Attackers can combine the months-old "carpet bomb" bug with another flaw disclosed last month to trick people running Google's brand-new Chrome browser into downloading and launching malicious code, a security researcher has warned.

The attacks are possible because Google used an older version of WebKit, the open-source rendering engine that also powers Apple's Safari, as the foundation of Chrome, said Israeli researcher Aviv Raff on Wednesday.

Raff posted a proof-of-concept exploit to demonstrate how hackers could create a new "blended threat" - so-named because it relies on multiple vulnerabilities - to attack Chrome.

"This is different from the Safari/IE blended threat," said Raff in an interview conducted via instant messaging. "It's a different blend with one similar component. It uses the auto-download vulnerability (aka 'Carpet Bomb') in combination with a [user interface] design flaw and an issue with Java that doesn't display a warning on execution of JAR files downloaded from the Internet." Raff's reference to the earlier Safari/IE blended threat was to his May report that said a bug in Apple's Safari browser could be paired with an unpatched vulnerability in Microsoft's Internet Explorer (IE) to compromise Windows PCs.

The "carpet bomb" bug, revealed by researcher Nitesh Dhanjani in May and named for the way it could be used to dump files onto the Windows desktop, stemmed from the fact that Safari did not require a user's permission to download a file. Attackers, Dhanjani said, could populate a malicious site with rogue code that Safari would automatically download to the desktop, where it might tempt a curious user into opening the file.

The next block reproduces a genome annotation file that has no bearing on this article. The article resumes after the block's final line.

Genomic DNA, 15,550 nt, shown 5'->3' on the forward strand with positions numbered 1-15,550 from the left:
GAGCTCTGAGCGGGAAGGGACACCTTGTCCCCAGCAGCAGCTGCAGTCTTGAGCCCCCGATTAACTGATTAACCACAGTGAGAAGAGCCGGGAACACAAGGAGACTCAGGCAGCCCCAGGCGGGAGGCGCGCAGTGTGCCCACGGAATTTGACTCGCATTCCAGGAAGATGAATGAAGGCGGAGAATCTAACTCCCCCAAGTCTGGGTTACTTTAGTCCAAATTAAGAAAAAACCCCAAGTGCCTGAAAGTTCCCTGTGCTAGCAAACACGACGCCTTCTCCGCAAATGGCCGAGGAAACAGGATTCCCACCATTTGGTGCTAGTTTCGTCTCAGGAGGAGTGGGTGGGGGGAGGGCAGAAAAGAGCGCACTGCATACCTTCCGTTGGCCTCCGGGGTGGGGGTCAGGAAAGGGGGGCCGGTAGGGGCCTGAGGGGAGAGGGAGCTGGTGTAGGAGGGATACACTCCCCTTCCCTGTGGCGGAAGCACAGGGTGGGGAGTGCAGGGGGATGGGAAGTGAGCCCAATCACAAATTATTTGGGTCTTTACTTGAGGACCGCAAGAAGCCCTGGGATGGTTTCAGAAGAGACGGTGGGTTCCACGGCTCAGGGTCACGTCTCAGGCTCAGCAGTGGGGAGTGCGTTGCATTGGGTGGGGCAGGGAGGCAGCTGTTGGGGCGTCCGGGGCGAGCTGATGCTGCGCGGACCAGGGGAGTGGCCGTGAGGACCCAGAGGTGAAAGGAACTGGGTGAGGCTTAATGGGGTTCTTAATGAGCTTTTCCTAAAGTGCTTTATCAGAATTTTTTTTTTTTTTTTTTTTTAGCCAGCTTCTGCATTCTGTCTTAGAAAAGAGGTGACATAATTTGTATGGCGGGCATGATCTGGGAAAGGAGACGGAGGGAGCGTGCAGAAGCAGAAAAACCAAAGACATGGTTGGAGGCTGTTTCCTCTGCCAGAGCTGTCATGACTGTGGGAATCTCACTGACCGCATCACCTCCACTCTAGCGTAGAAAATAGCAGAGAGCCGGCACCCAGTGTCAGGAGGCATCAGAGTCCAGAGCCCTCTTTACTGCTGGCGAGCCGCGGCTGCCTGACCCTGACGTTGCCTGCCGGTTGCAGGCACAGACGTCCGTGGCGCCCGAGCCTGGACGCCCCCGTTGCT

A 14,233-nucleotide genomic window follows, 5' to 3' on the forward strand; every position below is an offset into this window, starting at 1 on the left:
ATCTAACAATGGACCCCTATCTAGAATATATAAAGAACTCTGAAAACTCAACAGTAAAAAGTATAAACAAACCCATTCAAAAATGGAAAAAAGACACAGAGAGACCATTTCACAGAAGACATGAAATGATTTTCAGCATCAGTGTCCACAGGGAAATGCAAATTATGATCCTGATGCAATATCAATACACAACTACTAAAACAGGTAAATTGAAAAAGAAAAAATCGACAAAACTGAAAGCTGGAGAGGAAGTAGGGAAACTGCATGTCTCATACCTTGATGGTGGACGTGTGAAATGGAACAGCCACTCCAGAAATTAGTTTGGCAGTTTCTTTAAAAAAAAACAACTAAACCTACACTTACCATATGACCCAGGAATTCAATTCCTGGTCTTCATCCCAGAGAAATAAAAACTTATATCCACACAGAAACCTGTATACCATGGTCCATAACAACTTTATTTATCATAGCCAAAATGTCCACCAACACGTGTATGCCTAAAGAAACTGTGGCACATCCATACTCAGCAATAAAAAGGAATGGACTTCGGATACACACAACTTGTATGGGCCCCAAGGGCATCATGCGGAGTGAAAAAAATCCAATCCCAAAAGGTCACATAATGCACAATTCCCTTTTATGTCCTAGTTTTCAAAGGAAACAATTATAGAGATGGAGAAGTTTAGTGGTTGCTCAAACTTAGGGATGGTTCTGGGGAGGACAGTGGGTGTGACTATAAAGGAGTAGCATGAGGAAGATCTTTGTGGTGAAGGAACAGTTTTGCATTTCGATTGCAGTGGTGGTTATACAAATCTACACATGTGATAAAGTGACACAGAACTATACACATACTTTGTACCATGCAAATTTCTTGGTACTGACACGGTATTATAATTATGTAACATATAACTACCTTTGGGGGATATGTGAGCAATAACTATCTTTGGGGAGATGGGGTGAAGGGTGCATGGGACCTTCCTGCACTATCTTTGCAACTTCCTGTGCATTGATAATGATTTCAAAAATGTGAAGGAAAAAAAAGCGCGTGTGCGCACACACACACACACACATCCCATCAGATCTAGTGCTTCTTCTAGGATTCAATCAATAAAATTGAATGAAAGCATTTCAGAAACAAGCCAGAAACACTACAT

After first balking - for a time it refused the classify the flaw as a security vulnerability - Apple patched the bug in mid-June by updating Safari to 3.1.2.

But Google used a pre-patch version of WebKit to build Chrome, and so the bug, which was also patched in later editions of WebKit, slipped through. According to Raff, the Chrome beta uses the older WebKit 525.13, the engine used by Safari 3.1.

Raff combined the still-there carpet bomb bug with another reported by UK-based penetration tester Petko Petkov at the Black Hat security conference last month. At the time, Petkov outlined how a Java flaw allows Windows to automatically execute JAR files without prompting or warning the user.

Chrome also contributes to the problem, said Raff, by making downloaded files appear as buttons at the bottom of the browser's frame. "One click on this button will execute the file," Raff said. Attackers could place malware on a malicious site, then wait for - or better yet, draw in - users running Chrome. The browser would not warn the user of the JAR file automatically downloaded from the site, and the button-style indicator in Chrome could be easily mistaken for part of the application.

Users can set an option in Chrome that will thwart Raff's exploit by popping up a warning asking for a filename and location for any downloaded file. To change Chrome, select Options under the "Customize and control Google Chrome" menu; the menu is at the far right, near the top, and although not named, looks like a small wrench. Next, click the "Minor Tweaks" tab in the Options window, then check the box that reads "Ask where to save each file before downloading."

The blended threat, Raff argued, illustrates a bigger problem for Chrome, which has borrowed components from both Safari - via WebKit - as well as unspecified pieces of Mozilla's open-source Firefox.

Calling the approach "problematic" from a security standpoint, Raff wondered how quickly Google will be able to patch problems in Chrome.

"They'll have to track all security vulnerabilities in those [borrowed] features, and fix them in Chrome too," Raff said in the blog post that spelled out more detail of the Chrome/Java blended threat. "This will probably be only after those vulnerabilities were fixed by the other vendors or were publicly reported. It will put Chrome users at risk for a long time."